Drone batteries can be purchased in all types of configurations of voltages and capacities. If it can’t, we at Upgrade Energy can make it happen! It is the combination of voltage and capacity that make up the total power of the battery.

The ability for the battery to provide current is also a factor, which we will discuss in another blog later. If we multiply the capacity of the battery in amp hours, take mAh and divide it by 1000, and multiply that number by its average (nominal) voltage, you get the lithium batteries watt hours. It is possible to have a battery with a high voltage and low mAh rating, and a low voltage with a high mAh rating that have the exact same amount of energy available. For example, a 6s battery has a nominal (~average) voltage of 22.2V. Say it has a capacity of 5,000mAh. 22.2 * 5 = 111 watt hours. Another battery, say a 3s LiPo may have a nominal voltage of 11.1V and a capacity of 10,000mAh. 11.1 * 10,000 = 111 watt hours.

So both batteries have the same energy available!

C Rating is a factor of power output in relation to the capacity of the battery. Say a battery has a C rating of 10 with a capacity of 10,000mAh or 10AH. First convert to AH (divide mAh by 1000). Then multiply by the C rating. Thus, 10 x 10 = 100 amps. Most batteries will feature a C rating, but some just a watt hour figure. This can be helpful for determining how much current in relation to both capacity and weight. Thus it is important to keep in mind that a battery with 2000mAh with the same C rating as a 4000mAh battery will only output half the current as the 4000mAh.

Exaggeration of C rating in the battery industry

Unfortunately, C rating has become a bloated number in the battery industry. This has become especially egregious in the drone racing world where every ounce of power counts. It is not uncommon to see C ratings of 100 and higher. This translates to the battery outputting say 1.4AH * 100 = 140 amps. From testing, we've found these batteries to hardly even deliver half this current before voltage sags below safe levels. Furthermore, these batteries are fitted with an XT60 and 12 gauge wire, these would be well undiersuited if the battery was to actually perform with this C rating. At Upgrade Energy, to combat this fraud, we offer our ratings in two form factors, one is the manufacture cell rating, which is lab tested and validated, and an equivalent C rating to that of a common battery on the market, not to be actually used for any scientific purpose as those days are long gone.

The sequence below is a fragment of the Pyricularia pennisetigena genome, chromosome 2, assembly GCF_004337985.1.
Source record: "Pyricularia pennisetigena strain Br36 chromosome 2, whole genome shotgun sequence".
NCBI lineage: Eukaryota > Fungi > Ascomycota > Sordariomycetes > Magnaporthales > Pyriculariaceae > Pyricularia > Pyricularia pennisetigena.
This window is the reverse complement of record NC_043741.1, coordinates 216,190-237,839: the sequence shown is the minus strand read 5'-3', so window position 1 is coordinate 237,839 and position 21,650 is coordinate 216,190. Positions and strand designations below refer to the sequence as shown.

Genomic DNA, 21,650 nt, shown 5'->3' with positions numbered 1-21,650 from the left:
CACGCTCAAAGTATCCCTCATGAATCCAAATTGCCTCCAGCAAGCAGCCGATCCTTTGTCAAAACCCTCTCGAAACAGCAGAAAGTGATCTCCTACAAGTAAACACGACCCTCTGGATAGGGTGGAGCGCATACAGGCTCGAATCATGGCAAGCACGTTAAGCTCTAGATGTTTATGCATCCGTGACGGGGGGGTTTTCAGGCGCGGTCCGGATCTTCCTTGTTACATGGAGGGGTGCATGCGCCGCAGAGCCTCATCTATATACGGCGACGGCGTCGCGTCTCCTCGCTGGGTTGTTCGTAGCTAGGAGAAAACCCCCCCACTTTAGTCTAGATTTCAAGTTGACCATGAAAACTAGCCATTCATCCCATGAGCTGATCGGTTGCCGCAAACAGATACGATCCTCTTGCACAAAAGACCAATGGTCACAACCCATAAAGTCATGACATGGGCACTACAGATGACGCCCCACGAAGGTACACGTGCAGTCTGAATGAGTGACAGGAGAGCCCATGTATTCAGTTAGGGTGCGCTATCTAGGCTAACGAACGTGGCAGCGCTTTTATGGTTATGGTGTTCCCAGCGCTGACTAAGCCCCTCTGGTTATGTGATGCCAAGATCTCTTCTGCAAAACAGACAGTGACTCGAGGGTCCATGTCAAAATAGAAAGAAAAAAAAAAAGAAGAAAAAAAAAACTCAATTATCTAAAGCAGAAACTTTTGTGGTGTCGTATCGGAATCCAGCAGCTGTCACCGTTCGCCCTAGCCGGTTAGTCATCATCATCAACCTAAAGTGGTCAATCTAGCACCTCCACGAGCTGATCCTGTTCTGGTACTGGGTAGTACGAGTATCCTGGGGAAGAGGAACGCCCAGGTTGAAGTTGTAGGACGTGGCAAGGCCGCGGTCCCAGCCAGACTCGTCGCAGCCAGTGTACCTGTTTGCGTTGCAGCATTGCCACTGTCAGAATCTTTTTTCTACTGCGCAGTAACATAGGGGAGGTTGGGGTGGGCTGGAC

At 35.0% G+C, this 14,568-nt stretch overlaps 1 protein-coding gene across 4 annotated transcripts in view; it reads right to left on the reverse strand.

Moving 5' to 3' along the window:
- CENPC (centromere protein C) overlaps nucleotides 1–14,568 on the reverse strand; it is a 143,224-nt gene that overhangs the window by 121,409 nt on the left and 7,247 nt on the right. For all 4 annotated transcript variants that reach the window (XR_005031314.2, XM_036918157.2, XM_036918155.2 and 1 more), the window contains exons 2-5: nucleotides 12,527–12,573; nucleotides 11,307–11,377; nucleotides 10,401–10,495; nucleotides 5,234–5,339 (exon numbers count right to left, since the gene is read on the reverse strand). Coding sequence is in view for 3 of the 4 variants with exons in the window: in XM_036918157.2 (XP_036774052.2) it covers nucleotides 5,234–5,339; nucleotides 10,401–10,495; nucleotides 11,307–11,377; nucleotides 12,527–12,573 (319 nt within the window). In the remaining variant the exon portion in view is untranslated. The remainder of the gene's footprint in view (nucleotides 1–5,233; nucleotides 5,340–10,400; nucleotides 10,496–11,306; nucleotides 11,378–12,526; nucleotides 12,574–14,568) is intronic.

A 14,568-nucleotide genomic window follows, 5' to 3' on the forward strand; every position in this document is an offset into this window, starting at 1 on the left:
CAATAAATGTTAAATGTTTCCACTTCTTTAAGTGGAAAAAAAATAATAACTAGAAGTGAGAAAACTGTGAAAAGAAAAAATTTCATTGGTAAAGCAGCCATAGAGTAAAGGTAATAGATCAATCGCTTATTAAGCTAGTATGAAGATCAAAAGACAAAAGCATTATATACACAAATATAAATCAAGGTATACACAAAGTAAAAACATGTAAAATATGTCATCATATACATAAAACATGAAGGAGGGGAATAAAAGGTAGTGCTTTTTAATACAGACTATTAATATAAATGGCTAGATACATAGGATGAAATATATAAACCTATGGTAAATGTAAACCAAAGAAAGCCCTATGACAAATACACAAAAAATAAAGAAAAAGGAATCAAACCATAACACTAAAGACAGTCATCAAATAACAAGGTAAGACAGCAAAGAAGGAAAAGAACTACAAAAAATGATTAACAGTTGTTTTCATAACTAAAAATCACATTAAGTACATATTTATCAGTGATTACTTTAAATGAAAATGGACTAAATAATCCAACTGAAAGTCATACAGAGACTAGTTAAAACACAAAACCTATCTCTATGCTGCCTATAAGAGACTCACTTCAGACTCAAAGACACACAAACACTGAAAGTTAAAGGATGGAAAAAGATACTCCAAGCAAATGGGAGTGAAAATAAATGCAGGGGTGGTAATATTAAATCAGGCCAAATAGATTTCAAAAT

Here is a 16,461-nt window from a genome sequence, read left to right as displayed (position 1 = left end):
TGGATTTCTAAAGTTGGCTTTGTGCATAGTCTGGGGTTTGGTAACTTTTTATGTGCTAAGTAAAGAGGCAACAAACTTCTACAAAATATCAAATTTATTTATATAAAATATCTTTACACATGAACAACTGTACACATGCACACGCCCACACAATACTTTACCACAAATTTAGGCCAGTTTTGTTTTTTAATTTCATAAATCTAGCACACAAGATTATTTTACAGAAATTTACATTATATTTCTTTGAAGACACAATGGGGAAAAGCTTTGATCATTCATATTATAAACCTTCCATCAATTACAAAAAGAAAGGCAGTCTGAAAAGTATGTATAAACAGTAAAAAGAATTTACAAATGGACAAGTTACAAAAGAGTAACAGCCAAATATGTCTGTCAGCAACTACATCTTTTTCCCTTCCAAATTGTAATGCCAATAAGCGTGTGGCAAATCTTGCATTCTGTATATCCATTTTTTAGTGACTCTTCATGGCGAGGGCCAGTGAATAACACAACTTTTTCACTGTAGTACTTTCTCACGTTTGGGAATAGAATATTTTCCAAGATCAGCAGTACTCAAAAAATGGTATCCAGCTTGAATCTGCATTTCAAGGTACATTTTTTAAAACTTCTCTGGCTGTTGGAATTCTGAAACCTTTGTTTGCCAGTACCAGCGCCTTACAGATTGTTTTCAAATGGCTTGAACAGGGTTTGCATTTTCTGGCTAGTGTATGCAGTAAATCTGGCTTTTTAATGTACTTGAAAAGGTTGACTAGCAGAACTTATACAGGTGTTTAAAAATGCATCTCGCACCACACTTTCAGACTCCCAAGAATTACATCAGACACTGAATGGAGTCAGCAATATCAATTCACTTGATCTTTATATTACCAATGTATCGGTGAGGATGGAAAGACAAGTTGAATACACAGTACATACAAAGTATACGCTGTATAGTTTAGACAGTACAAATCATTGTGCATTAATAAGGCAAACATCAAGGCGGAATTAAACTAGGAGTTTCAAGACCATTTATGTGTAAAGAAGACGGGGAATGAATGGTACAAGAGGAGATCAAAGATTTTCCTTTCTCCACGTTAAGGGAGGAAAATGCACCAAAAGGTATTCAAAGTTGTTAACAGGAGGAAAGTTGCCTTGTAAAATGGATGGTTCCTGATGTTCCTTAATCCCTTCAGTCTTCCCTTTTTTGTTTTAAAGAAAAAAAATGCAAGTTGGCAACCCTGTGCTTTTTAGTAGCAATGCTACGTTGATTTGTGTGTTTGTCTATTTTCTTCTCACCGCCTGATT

Selecting a battery for your application

Unfortunately one cannot have everything in life. Thus, you are typically choosing between capacity and current output. A battery with substantial current output will often have a low energy to weight ratio, and vice versa. Consequently, a battery with too low of a current rating will have unusable voltage sag. This can be seen in some 18650 3000mAh and above cells. While in theory they deliver more capacity, in reality the voltage sags too low for use and the pilot must land far before they reach the 3000mAh rating. This is why we offer 2600 and 2800mAh 18650 cells as these cells provide far more current without having any real world capacity difference than the 3000mAh cells.

Recapping

To wrap things up, keep in mind C rating = current divided by capacity in AH. Or current * capacity in AH to get C rating. Keep in mind C ratings are often overblown and not to be trusted, and that voltage sag plays a real part in the real world useably of the battery.